Advertisement
YOU ARE HERE: HeraldMail HomeCollectionsCash
IN THE NEWS

Cash

NEWS
March 24, 1998
Editorial - Seeking sewer cash About 95 percent of the homes in the Pangborn East sewer district have problems with their septic systems, according to the Washington County Health Department, so it makes sense to provide sewer service there. But at what cost? The county commissioners asked themselves that question last week, and probably will answer it by doing again what they've been doing with the rest of the county system - subsidizing it with general fund dollars. But unless the governor signs a bill sought by the commissioners to make such a subsidy legal, the county board's action only hasten the day when this subsidy will face a court challenge.
Advertisement
NEWS
January 28, 2000
Cash stolen from apartment KEEDYSVILLE, Md. - An undisclosed but large amount of cash was stolen from an apartment house at 5116 Red Hill Road Friday afternoon, according to the Washington County Sheriff's Department. The apartment house was broken into through the basement door between noon and 1:30 p.m. and the residence was ransacked, police said. Anyone with more information is asked to call the Washington County Sheriff's Department at 301-791-3020. Cars collide on Pa. 316 QUINCY TOWNSHIP, Pa. - A southbound vehicle on Pa. 316 collided with a northbound vehicle Friday morning after the driver tried to pass a plow truck, according to Pennsylvania State Police.
NEWS
August 29, 2005
The following state cash awards were announced Thursday: · $1,869,375 (Governor's Office for Children Local Management Board Award); Washington County Community Partnership for Children & Families, for various community programs. · $200,000 (Community Development Block Grant Program); Washington County Community Action Council, for low-income housing rehabilitation. · $50,000 (Community Legacy program); City of Hagerstown, for demolition of Massey property buildings along East Baltimore Street to make room for new homes.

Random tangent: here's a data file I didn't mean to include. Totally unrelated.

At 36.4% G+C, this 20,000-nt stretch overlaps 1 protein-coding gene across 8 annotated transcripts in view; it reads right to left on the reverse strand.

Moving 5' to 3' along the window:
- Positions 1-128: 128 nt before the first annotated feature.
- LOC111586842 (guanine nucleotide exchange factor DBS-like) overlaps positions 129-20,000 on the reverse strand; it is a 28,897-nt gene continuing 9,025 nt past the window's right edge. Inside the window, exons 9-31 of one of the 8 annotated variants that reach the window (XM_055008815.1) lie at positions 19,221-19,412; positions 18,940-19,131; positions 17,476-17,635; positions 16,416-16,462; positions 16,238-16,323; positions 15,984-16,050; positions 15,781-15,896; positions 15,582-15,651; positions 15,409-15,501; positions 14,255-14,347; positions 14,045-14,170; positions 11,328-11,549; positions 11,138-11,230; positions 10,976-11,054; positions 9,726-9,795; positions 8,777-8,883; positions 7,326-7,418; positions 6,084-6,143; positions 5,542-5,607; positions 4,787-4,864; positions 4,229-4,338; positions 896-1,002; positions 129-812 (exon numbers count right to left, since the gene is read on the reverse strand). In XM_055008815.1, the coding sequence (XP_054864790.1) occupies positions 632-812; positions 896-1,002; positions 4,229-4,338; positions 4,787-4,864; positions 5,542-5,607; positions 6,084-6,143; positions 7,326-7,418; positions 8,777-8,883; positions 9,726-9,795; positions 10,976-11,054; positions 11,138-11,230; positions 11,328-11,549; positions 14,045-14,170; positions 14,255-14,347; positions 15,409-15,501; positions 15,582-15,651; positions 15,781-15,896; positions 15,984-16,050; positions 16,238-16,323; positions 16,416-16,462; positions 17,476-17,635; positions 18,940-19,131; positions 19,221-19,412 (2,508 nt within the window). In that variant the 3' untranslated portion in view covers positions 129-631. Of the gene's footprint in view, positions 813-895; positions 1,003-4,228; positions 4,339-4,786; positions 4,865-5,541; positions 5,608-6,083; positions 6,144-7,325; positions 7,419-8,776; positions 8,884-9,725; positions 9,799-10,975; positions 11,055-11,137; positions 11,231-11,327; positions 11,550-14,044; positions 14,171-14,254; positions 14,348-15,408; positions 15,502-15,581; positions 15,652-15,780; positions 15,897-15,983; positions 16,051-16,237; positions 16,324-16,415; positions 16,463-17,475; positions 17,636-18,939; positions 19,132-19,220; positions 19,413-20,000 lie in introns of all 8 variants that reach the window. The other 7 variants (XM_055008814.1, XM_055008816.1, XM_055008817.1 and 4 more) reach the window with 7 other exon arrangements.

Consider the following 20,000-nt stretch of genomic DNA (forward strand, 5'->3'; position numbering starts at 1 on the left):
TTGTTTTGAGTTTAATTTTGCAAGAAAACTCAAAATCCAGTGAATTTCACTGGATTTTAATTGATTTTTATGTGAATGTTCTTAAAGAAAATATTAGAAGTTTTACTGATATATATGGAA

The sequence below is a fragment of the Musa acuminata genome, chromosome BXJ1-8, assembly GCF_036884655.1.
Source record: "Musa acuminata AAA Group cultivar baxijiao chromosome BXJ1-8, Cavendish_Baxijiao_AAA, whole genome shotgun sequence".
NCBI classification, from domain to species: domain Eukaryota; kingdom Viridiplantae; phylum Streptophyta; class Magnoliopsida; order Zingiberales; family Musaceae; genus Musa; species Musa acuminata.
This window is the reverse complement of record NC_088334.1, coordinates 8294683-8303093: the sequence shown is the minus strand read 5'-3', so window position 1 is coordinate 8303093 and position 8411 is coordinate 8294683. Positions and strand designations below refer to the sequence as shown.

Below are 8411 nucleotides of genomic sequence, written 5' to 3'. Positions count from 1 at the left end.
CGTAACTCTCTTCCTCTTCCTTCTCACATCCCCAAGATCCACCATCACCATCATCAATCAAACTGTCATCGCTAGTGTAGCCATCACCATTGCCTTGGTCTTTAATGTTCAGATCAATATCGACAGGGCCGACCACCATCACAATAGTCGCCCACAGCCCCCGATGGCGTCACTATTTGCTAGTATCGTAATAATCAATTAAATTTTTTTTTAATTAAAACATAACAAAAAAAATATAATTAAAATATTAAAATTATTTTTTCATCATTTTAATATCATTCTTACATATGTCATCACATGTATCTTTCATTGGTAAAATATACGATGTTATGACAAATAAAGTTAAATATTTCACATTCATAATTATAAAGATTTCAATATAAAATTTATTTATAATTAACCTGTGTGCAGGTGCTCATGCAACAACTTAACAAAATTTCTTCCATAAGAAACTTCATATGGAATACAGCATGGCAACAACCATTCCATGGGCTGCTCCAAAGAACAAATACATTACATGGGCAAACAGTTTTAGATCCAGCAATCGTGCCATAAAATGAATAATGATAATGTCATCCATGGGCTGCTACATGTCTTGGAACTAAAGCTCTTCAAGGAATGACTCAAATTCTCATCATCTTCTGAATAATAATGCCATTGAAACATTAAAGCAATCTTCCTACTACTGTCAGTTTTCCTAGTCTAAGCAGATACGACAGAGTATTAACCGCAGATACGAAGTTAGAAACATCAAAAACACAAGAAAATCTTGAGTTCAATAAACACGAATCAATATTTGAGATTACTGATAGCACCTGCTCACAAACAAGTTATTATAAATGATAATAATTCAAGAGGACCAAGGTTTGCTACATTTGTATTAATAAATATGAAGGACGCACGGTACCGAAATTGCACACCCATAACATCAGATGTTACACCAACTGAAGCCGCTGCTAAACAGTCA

NEWS
by JULIE E. GREENE | June 8, 2004
julieg@herald-mail.com An official with the Hagerstown Model Railroad Museum asked Sharpsburg officials for financial help Monday night because more than $31,000 is needed to finish the project. Delays and other circumstances beyond the group's control have caused the project's cost to be far more than original estimates, according to a letter the museum's vice president, Denise Troxell, presented to the mayor and Town Council at Monday night's meeting. "We're running out of cash.
NEWS
BY DAN SPEARS | April 17, 2002
dans@herald-mail.com THURMONT, Md. - The Catoctin softball team gambled and lost in the seventh inning Tuesday afternoon against Middletown. The Cougars tried again in the eighth inning and came up empty. They did it again in the ninth. Finally, the Knights made them pay up in the 10th inning. No. 5 Middletown scored twice in the top of the third extra frame, then pulled a line out-throw out double play in the bottom half for a 4-2 victory, handing the No. 3 Cougars their first defeat of the season and throwing the Monocacy Valley Athletic League race up in the air. "We've been doing well right from the start of the season," said Middletown catcher Megan Enders, whose double in the top of the 10th brought in the winning run. "But today, I think we played even better.